Go back down to the bottom of your file and under if __name__ == "__main__", generate your training data, and define your empty Collection. Now, just add your data to the Collection and train!

if __name__ == "__main__":    
    train = generate_training_data()
    collection = Collection("interior_design")

    for sample in tqdm(train):


Just like that. tqdm is a progress bar that will inform you about how much data has been uploaded, and .wait() will block until the training is complete. Since the dataset is so small, it should only take about a minute train, depending on how fast your Internet connection is.

Calling will check your Collection’s status, and return metrics that are useful indicators of the model’s performance. However, larger training set sizes are recommended for more reliable precision and recall metrics, so we’ll use a more hands-on way to test our model instead.

Testing the Model

First, let’s run some test examples through our model to see how it performs for all the categories. I set aside some images in the test_images folder that weren’t in the training dataset. Comment out the code for training the model under if __name__ == "__main__", and then run the following code.

if __name__ == "__main__":
    collection = Collection("interior_design_2")

Generally, we can assume that the highest probability result is the category that the model thinks the image most likely belongs to. Your results should appear as below (note that slight variations in the numbers are normal — they should just be roughly the same). The test images for each category appear above the results here.
contemporary style test images

Test results for CONTEMPORARY category:
{u'minimalism': 0.1399256475, u'industrial': 0.1386253738, u'contemporary': 0.7214489787}
{u'minimalism': 0.28305400940000003, u'industrial': 0.00672567, u'contemporary': 0.7102203205000001}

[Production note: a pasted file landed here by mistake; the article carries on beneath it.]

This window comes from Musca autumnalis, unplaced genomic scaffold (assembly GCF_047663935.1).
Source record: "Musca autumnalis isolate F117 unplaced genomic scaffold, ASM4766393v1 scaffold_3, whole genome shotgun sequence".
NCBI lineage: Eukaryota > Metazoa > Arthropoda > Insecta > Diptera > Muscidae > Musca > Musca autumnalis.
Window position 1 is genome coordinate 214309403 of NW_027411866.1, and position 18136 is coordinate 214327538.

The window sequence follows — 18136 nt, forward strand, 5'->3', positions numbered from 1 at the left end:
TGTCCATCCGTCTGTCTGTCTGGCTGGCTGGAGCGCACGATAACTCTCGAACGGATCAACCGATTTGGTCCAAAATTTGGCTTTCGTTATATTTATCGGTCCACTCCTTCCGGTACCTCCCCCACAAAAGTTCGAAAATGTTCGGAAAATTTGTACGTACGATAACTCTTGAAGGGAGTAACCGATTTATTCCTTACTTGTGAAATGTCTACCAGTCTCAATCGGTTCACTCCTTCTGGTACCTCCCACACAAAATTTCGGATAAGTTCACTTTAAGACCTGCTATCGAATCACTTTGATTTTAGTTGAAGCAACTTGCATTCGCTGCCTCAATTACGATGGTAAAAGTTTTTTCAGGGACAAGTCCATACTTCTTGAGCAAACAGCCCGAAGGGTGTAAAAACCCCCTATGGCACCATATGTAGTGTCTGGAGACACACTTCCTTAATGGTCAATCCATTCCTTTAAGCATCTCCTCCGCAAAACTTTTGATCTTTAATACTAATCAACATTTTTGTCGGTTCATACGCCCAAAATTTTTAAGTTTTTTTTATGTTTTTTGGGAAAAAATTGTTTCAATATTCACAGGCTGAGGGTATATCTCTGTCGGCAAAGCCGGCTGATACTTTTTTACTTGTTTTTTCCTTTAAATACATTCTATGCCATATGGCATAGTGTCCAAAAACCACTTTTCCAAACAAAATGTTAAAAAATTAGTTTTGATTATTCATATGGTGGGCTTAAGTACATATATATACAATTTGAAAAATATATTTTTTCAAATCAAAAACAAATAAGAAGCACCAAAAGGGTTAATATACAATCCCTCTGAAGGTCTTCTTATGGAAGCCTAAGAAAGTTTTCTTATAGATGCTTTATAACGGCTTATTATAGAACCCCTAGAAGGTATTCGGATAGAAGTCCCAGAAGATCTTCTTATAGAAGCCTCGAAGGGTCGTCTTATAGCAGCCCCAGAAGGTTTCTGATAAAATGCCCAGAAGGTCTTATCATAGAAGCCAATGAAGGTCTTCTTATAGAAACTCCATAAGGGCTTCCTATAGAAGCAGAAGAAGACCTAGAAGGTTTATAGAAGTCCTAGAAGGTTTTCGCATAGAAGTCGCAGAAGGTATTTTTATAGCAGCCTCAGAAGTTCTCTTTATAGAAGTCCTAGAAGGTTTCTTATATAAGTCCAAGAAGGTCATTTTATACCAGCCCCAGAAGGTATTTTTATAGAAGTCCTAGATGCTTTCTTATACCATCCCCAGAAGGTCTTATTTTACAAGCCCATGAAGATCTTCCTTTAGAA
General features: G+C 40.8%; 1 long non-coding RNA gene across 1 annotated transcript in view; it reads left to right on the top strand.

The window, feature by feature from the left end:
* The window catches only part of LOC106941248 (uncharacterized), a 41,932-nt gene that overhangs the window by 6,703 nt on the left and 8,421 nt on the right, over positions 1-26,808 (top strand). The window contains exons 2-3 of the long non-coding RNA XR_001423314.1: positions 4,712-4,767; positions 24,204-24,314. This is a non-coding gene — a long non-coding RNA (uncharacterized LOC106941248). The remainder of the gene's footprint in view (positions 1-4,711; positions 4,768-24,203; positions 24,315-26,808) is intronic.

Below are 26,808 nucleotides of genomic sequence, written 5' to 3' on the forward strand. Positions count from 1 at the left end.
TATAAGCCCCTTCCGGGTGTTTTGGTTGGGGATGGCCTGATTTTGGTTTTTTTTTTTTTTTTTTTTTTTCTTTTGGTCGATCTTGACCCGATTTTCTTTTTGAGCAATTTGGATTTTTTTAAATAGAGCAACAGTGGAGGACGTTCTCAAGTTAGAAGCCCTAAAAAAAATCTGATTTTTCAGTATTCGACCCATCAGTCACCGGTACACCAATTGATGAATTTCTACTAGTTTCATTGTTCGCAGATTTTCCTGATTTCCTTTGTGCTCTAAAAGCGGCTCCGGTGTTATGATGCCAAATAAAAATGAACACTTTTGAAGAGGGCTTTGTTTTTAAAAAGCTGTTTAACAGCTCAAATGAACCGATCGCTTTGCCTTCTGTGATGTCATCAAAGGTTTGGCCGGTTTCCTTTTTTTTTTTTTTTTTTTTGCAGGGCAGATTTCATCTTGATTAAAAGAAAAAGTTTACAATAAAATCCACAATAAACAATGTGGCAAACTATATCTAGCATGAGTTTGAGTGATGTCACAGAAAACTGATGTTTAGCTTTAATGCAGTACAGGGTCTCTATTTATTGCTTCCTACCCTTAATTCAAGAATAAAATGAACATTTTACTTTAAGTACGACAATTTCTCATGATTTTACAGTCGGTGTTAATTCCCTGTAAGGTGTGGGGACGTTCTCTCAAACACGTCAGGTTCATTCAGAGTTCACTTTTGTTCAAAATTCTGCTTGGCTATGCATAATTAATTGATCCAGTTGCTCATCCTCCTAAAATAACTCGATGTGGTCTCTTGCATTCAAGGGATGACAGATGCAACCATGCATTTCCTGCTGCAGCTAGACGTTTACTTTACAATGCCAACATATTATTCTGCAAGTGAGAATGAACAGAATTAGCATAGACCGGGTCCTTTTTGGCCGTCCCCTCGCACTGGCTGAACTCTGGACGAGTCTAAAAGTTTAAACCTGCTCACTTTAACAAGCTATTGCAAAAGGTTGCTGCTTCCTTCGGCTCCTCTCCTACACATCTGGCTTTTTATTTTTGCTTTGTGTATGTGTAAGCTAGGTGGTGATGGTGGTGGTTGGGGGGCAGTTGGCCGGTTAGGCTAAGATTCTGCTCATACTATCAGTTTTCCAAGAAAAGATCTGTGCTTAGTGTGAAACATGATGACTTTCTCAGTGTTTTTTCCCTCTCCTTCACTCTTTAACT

{u'minimalism': 0.3341266282, u'industrial': 0.0198866961, u'contemporary': 0.6459866757}
industrial style test images
Test results for INDUSTRIAL category:
{u'minimalism': 0.1785425491, u'industrial': 0.5101019466, u'contemporary': 0.31135550430000003}
{u'minimalism': 0.0526127544, u'industrial': 0.5505277214000001, u'contemporary': 0.39685952420000004}
{u'minimalism': 0.3112188771, u'industrial': 0.3916452771, u'contemporary': 0.2971358458}
Test results for MINIMALISM category:
{u'minimalism': 0.9069708701, u'industrial': 0.0880693949, u'contemporary': 0.004959735000000001}
{u'minimalism': 0.9149341994, u'industrial': 0.0394596009, u'contemporary': 0.0456061997}
{u'minimalism': 0.6548668879, u'industrial': 0.0572945461, u'contemporary': 0.287838566}

Looks like the model did alright! If, however, the model had not performed satisfactorily, we could try adding more examples of the underperforming category to the Collection’s training dataset, and retrain the model.

Next Steps

Where to from here? Try expanding the system by adding more styles, or applying this tutorial to other categories, like clothes, food, or art. Or, go a step further — can you adapt our fashion matching tutorial, which also uses the structure of a classification problem, to build a model that matches pieces of furniture to the style of already existing rooms? Share your projects with us at!

Suggested Posts

Claim this Bounty: Build an Image Classifier

Exploring Computer Vision (Part I): Convolutional Neural Networks

Deep Advances in Generative Modeling